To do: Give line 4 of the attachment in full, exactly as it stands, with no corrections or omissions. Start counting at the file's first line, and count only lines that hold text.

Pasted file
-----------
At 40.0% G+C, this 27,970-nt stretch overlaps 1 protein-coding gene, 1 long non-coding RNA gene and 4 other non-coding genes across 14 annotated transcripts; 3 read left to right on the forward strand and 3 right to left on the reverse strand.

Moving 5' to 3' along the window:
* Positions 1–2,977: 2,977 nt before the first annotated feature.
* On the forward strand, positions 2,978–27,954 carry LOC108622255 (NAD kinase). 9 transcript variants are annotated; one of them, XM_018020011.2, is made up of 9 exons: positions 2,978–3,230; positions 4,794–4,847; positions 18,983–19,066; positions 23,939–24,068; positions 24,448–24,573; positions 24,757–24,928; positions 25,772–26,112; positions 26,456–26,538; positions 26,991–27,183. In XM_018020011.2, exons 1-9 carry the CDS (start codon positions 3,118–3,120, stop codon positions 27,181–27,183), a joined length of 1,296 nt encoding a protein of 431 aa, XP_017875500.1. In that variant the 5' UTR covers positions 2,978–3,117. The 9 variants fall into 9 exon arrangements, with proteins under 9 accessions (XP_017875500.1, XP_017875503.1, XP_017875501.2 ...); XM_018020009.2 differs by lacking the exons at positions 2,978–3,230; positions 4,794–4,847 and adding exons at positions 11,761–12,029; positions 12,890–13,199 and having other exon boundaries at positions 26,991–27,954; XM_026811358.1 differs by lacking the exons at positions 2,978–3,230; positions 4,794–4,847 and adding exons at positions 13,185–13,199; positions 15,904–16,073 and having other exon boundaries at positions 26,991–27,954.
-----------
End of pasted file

* On the forward strand, positions 2,978–27,954 carry LOC108622255 (NAD kinase). 9 transcript variants are annotated; one of them, XM_018020011.2, is made up of 9 exons: positions 2,978–3,230; positions 4,794–4,847; positions 18,983–19,066; positions 23,939–24,068; positions 24,448–24,573; positions 24,757–24,928; positions 25,772–26,112; positions 26,456–26,538; positions 26,991–27,183. In XM_018020011.2, exons 1-9 carry the CDS (start codon positions 3,118–3,120, stop codon positions 27,181–27,183), a joined length of 1,296 nt encoding a protein of 431 aa, XP_017875500.1. In that variant the 5' UTR covers positions 2,978–3,117. The 9 variants fall into 9 exon arrangements, with proteins under 9 accessions (XP_017875500.1, XP_017875503.1, XP_017875501.2 ...); XM_018020009.2 differs by lacking the exons at positions 2,978–3,230; positions 4,794–4,847 and adding exons at positions 11,761–12,029; positions 12,890–13,199 and having other exon boundaries at positions 26,991–27,954; XM_026811358.1 differs by lacking the exons at positions 2,978–3,230; positions 4,794–4,847 and adding exons at positions 13,185–13,199; positions 15,904–16,073 and having other exon boundaries at positions 26,991–27,954.